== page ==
The chair of the statutory inquiry into the Post Office Horizon IT scandal has brought forward hearings focused on compensation issues being experienced by victims.
In his latest announcement, former judge Wyn Williams said these issues “need to be addressed sooner rather than later”.
The fact that the suffering for some began two decades ago, and that the Post Office was found to be to blame over two years ago, has pushed the issue of compensation up the priority list for the inquiry.
Scandal victim Tim Brentnall described the time it was taking to compensate people as “disgusting”.
“I’m 40 and have some time on my side, [but] many of my fellow ex-subpostmasters are much older – people will die before this is sorted,” he said.
Williams this week announced that a two-day hearing about compensation would be held between 4 and 15 July 2022. The inquiry had originally planned to focus on compensation later in the year.
The decision to bring forward these hearings comes after legal representatives of victims of the scandal raised concerns about the various compensation schemes.
The compensation schemes can be split into three groups: there are former subpostmasters who were wrongly convicted of financial crimes; those who successfully sued the Post Office in the High Court; and those who joined the Historical Shortfalls Scheme, which the Post Office was forced to set up after its High Court defeat.
“I originally intended to consider this [Historical Shortfalls Scheme] and its application as part of Phase 5 of the inquiry,” said Williams. “However, I am now satisfied that the issues raised by Howe & Co and Hudgell Solicitors need to be addressed sooner rather than later. Moreover, broader issues of compensation have recently been brought to the fore.”
A long wait
It is more than 20 years since subpostmasters and branch workers began being blamed for unexplained accounting shortfalls. These occurred soon after the introduction of software from Fujitsu designed to automate manual accounting practices, known as Horizon.
Thousands suffered losses, hundreds were prosecuted for financial crimes, with some set to prison, many subpostmasters were made bankrupt and lives were ruined. There are suicides linked to the suffering experienced.
In 2009, Computer Weekly revealed the scandal, covering the stories of seven subpostmasters affected by the problems (see timeline of Computer Weekly articles below).
But still these victims, many of whom are elderly, bankrupt and suffering ill health brought on by years of stress, are waiting for compensation.
Last week, Computer Weekly revealed, through a leaked letter, that the valuations of non-pecuniary losses from the Post Office and the claimants are “poles apart”, a year after convictions were overturned.
Neil Hudgell, a lawyer negotiating compensation for 61 former subpostmasters who have had criminal convictions overturned, wrote that judicial intervention is therefore inevitable.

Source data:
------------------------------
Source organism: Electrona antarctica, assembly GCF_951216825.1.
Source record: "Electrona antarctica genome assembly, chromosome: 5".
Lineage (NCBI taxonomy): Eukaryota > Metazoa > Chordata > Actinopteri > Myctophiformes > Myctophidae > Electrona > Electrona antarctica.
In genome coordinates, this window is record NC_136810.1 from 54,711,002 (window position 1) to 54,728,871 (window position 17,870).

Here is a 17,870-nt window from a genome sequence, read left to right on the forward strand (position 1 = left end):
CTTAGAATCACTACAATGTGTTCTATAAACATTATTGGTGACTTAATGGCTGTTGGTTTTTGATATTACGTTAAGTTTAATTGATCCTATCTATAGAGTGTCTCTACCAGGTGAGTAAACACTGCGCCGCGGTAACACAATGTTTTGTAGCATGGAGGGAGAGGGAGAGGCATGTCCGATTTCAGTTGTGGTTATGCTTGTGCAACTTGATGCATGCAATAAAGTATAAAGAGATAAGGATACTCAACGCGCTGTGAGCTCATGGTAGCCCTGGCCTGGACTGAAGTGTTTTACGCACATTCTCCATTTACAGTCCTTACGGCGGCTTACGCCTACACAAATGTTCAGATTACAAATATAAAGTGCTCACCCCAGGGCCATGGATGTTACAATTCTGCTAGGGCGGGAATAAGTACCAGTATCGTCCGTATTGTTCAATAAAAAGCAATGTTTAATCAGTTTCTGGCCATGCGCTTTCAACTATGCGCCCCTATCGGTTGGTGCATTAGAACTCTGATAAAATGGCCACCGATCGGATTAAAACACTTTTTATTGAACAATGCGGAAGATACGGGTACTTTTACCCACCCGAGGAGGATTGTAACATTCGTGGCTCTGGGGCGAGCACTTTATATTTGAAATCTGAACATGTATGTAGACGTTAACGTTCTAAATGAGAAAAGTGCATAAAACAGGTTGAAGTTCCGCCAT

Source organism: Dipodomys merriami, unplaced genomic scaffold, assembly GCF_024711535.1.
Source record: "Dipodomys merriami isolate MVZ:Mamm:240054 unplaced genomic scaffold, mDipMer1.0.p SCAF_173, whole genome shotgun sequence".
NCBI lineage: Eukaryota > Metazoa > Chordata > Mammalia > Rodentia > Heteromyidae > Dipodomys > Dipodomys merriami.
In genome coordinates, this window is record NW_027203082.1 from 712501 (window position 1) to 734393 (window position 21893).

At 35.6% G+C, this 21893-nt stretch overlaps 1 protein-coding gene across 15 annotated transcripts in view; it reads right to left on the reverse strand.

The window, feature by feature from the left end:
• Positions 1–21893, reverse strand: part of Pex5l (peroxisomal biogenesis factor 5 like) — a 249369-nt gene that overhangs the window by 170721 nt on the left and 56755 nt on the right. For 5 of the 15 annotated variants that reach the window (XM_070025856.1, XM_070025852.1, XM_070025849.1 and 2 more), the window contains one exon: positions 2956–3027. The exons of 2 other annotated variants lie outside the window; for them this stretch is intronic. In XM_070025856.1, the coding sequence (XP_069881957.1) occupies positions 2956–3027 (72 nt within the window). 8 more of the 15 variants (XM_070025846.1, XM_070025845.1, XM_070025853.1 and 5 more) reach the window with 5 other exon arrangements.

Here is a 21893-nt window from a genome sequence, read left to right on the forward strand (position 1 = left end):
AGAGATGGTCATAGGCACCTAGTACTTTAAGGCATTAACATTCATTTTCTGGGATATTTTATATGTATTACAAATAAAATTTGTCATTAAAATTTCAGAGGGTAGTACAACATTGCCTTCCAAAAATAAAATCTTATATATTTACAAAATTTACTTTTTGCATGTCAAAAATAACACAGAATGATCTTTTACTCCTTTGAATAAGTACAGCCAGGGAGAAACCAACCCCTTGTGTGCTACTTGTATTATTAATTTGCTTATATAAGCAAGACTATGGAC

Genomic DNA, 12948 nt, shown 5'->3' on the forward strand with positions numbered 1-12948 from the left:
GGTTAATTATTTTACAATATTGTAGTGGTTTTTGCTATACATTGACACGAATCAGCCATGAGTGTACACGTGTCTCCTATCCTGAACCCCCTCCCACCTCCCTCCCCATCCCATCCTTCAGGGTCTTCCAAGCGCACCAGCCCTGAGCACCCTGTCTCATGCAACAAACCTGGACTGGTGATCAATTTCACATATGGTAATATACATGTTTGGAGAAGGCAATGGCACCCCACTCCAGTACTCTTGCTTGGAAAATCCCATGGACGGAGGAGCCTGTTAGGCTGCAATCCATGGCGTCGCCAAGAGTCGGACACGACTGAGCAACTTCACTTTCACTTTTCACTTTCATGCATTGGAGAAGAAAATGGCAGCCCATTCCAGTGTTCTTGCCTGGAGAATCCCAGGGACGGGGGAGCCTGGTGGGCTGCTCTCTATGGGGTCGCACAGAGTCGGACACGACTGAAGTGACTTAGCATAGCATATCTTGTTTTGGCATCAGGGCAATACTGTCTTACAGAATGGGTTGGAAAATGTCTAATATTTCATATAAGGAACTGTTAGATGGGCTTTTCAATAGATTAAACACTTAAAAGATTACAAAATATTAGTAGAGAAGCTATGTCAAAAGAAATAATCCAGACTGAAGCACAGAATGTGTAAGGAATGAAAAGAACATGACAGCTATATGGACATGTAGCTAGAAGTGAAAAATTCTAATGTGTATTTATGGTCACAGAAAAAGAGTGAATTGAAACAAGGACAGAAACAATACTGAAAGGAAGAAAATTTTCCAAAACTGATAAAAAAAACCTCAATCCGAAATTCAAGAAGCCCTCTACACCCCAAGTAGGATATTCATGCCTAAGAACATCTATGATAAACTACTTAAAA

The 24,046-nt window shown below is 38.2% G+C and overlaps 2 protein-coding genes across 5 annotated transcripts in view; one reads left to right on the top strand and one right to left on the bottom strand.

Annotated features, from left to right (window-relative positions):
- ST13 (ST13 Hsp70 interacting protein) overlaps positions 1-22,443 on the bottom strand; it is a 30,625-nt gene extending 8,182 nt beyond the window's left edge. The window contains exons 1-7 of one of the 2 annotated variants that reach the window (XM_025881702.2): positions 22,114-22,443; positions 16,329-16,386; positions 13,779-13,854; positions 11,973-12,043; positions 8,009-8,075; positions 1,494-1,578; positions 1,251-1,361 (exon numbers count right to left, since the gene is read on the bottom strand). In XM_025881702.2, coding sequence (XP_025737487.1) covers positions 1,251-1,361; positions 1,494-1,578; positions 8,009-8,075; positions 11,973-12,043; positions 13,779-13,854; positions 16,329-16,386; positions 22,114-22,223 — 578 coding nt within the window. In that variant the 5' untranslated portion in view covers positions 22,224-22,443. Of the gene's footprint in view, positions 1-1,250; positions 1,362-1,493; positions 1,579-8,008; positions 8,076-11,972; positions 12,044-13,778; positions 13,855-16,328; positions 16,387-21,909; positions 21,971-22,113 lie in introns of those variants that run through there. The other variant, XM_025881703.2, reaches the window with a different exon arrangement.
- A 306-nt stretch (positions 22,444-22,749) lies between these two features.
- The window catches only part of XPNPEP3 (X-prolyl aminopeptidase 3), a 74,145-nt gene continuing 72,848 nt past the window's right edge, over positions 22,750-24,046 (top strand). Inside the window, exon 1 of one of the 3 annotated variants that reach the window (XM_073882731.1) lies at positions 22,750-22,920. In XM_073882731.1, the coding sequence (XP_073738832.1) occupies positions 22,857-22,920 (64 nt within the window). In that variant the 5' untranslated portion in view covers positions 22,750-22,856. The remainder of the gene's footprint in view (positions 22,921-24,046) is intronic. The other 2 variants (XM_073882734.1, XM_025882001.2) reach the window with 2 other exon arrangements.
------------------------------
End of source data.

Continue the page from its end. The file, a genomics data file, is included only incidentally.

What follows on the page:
In his announcement, Williams said: “…apparently, little progress is being made towards assessing final compensation for subpostmasters whose convictions have been quashed in accordance with the minister’s announcement of 14 December 2021. That announcement spelled out the need to finalise matters expeditiously. It certainly did not contemplate that within months of it being made, subpostmasters would be contemplating or issuing further civil proceedings.”
Alan Bates, a former subpostmaster and chairman of the Justice for Subpostmasters Alliance (JFSA), which defeated the Post Office in a multimillion-pound group litigation, said: “I have been saying for months they need to start legal action if they hope to get anywhere.”
Meanwhile, Williams is eager to investigate the progress being made in agreeing compensation for the 555 JFSA members who brought the case to court. They won £57.75m in damages, but after legal costs were paid, they were left with just £11m between them.
The government, which as the owner of the Post Office has agreed to pay the compensation, said this was a full and final settlement until it eventually buckled to huge pressure in Parliament, among the general public and from campaigners in March this year and agreed to pay fair compensation.
Williams said: “…although the minister’s announcement of 22 March 2022 was, no doubt, very welcome to the claimants in the group litigation, it is extremely important that effect is given to the announcement as expeditiously as possible. No doubt these two issues will be the subject of detailed submissions at the hearing which I have decided to convene.”
Meanwhile, issues have been raised by lawyers about the Historical Shortfalls Scheme.
Howe & Co Solicitors has raised numerous concerns with the inquiry chair, including “inadequate, unfunded or non-existent access to legal and other professional advice in preparing claims, repeated and serious failures or refusals to consider heads of claim or types of loss, a lack of interim payments, opacity in relation to progress and delay throughout the HSS process”.
When contacted by Computer Weekly, a spokesperson for the Department for Business, Energy and Industrial Strategy (BEIS) said: “The impact the Horizon scandal has had on postmasters and their families is utterly horrendous, and it is crucial that something like this can never happen again.
“That is why we are providing compensation for those affected, and have launched a statutory inquiry into the scandal to get to the bottom of what went wrong.”
The Post Office recently told Computer Weekly: “We want to provide full, fair and final settlements and are urging the government, who are the funders of the compensation, to help us reach agreement with the legal representatives of the postmasters and therefore be able to make payments as soon as possible.”